7. Another short but challenging read written by an eccentric Parson from the late 1600s as an open-minded (for the time) treatise on second sight & fairy-lore. Reading all your "s" as "f" is a novel experience, but that and the rest of the old-timey language did affect my reading comprehension.


    8. Very strange accounts of Scottish Highlands folklore by an Episcopalian minister gathered in the 17th century, published by Sir Walter Scott in 1815, and then re-edited in 1893 by Andrew Lang. Some accounts of being taken and then returned have an "X-file" vibe.




    9. Libro engañosamente delgado, que es un tratado sobre el mundo de las hadas y los hombres que tienen la Segunda Visión, o sea la capacidad para poder ver a los entes invisibles



    10. It was interestingly to see how a member of the clergy in the later part of the 1600's was trying to accommodate his parishioners long held beliefs while maintaining and promoting his own Christianity. He is trying to draw a line between innocence and sin. It is very interesting. It must have been very frustrating for Church leaders to try to teach this "new" religion and convert these folks when they already had a belief system that seemed almost to grow up out of the very earth where they live [...]


    11. Interesting" Women are yet alive who tell they were taken away when in Child-bed to nurƒe Fairie Children, a lingering voracious Image of their (them?) being left in their place, (like their Reflexion in a Mirrour,) which (as if it were ƒome inƒatiable Spirit in ane aƒƒumed Bodie) made firƒt ƒemblance to devour the Meats that it cunningly carried by, and then left the Carcaƒe as if it expired and departed thence by a naturall and common Death"Hmmmunds like an old explanation for postpart [...]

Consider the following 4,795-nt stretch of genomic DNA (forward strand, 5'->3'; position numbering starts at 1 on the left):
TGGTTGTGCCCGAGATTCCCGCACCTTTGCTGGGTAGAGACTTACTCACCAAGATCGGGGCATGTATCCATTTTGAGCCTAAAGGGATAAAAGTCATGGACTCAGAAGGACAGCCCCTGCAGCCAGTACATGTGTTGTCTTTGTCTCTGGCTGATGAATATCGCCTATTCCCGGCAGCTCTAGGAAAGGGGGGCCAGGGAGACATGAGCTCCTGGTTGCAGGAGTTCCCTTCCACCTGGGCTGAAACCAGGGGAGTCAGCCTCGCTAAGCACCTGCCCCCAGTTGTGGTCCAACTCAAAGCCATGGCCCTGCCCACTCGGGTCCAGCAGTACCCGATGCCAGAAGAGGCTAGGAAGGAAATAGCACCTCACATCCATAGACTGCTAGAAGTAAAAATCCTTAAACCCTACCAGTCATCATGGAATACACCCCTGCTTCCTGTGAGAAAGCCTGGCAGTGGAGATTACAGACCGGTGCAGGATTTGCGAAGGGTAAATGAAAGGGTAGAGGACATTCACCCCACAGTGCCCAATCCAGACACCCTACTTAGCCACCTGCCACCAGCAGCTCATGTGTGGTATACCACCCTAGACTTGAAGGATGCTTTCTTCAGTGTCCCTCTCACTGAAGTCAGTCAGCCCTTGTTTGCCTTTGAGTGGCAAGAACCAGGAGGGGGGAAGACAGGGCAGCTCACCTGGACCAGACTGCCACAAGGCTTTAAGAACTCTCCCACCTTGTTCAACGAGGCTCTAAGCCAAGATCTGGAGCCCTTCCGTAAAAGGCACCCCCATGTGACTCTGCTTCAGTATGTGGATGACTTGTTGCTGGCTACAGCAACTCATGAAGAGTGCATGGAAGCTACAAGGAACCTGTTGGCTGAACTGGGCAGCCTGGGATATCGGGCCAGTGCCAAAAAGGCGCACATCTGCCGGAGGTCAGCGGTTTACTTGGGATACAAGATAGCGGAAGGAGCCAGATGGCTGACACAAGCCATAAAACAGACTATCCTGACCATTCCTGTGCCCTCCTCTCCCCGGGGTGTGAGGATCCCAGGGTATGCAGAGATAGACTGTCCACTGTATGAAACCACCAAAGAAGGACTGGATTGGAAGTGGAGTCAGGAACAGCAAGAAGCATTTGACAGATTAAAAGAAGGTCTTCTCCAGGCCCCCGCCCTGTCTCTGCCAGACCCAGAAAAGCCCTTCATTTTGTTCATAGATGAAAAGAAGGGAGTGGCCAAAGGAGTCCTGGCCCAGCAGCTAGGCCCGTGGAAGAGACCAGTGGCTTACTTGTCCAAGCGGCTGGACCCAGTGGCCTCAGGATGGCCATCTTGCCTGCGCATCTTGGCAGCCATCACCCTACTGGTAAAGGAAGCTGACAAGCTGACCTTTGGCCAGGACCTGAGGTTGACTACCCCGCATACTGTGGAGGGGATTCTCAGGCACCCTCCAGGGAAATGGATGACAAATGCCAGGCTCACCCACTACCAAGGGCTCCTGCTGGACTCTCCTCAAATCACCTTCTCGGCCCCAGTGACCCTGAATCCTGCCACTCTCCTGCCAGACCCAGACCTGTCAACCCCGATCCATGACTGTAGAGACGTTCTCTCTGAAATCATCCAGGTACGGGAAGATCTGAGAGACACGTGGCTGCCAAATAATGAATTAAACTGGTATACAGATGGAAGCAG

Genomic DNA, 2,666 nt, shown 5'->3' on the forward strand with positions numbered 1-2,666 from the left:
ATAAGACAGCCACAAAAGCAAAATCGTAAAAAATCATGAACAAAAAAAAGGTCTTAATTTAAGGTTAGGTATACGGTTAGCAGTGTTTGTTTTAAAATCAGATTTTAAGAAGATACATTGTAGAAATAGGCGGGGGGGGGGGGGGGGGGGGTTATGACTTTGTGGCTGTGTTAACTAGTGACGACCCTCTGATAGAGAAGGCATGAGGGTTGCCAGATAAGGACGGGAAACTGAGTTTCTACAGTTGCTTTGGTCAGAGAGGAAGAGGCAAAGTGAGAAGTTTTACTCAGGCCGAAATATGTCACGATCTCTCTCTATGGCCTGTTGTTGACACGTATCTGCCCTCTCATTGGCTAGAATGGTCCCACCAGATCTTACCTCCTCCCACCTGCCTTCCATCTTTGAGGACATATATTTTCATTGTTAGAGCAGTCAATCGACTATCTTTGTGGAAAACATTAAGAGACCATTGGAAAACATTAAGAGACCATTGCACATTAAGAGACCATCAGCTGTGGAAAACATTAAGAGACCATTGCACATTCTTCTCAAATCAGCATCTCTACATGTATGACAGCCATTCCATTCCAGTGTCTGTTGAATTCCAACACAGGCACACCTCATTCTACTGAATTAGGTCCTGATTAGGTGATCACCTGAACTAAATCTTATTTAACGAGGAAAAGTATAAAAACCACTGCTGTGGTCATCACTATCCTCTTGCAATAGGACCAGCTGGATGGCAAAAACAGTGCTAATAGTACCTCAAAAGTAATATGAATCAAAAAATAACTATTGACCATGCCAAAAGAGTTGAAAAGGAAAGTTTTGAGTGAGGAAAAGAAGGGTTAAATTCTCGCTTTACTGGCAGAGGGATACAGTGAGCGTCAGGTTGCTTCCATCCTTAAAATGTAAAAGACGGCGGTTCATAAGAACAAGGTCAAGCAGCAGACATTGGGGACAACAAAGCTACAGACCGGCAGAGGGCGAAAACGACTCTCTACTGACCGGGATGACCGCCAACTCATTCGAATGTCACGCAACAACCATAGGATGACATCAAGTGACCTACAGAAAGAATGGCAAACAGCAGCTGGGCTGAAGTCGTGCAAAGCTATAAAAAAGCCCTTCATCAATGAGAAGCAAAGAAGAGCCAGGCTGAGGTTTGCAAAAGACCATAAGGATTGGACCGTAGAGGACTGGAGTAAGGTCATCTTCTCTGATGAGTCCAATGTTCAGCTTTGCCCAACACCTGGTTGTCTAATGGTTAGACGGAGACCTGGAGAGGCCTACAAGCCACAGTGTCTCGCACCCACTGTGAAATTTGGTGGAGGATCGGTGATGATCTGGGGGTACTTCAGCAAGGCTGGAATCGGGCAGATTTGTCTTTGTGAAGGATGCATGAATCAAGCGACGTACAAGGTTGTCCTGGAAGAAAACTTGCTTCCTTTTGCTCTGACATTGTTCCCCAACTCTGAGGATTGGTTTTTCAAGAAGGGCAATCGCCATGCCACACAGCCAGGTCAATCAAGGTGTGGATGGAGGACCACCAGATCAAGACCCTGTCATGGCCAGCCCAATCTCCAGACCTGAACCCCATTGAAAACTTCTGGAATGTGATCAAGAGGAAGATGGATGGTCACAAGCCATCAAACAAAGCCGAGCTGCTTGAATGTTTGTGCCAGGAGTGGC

12. This is a collection of anecdotes surrounding unexplained phenomena collected by a 17th century Scottish minister, and published in the early 19th century. It purports to be about "Elves, Fauns, and Fairies" but mostly concerns "the invisible world" - what would today be called poltergeist-type activity and the Second Sight. It's interesting for what it is, but Robert Kirk will win no points for his prose, the book doesn't seem to be organized in any particular fashion, and my edition was a facs [...]


    13. Poco puede decirse ya sobre este auténtico clásico del folklore céltico. A pesar de ser una obra breve y no bien estructurada, es un auténtico compendio de tradiciones orales sobre el mundo feérico según los habitantes de las Tierras Altas de Escocia. Lo más interesantes es que se trata de una obra escrita a finales del siglo XVII, por lo que está libre de la contaminación romántica, y también hay un poso racionalista presente en la obra, a pesar del tema tratado. Las similitudes de a [...]


    14. Background reading for storytelling. I hope it will keep me steeped in the strange. It is quite satisfying watching Kirk's mental gymnastics. He walks a fine line to justify how magicks are not always sinful and the Sight does not offend God. The described seers spend a great deal of time in a stupor when they encounter knowledge greater than they are. Similarly, the author blatantly refuses to explain certain creatures and phenomena in detail simply because they are elusive by nature. I like th [...]


    15. This book is a primary source from the 17th century, and it reads like one. The author, Robert Kirk, was a Scottish minister who scoured the Highlands for stories of fairies and other Otherworldly creatures. The tract was never edited. It's difficult to make sense of Kirk's commentary without a deep knowledge of Scripture and a facility for early modern English. The version I read featured an introduction by Andrew Lang; I'd like to see a modern scholarly commentary to help us 21st century folks [...]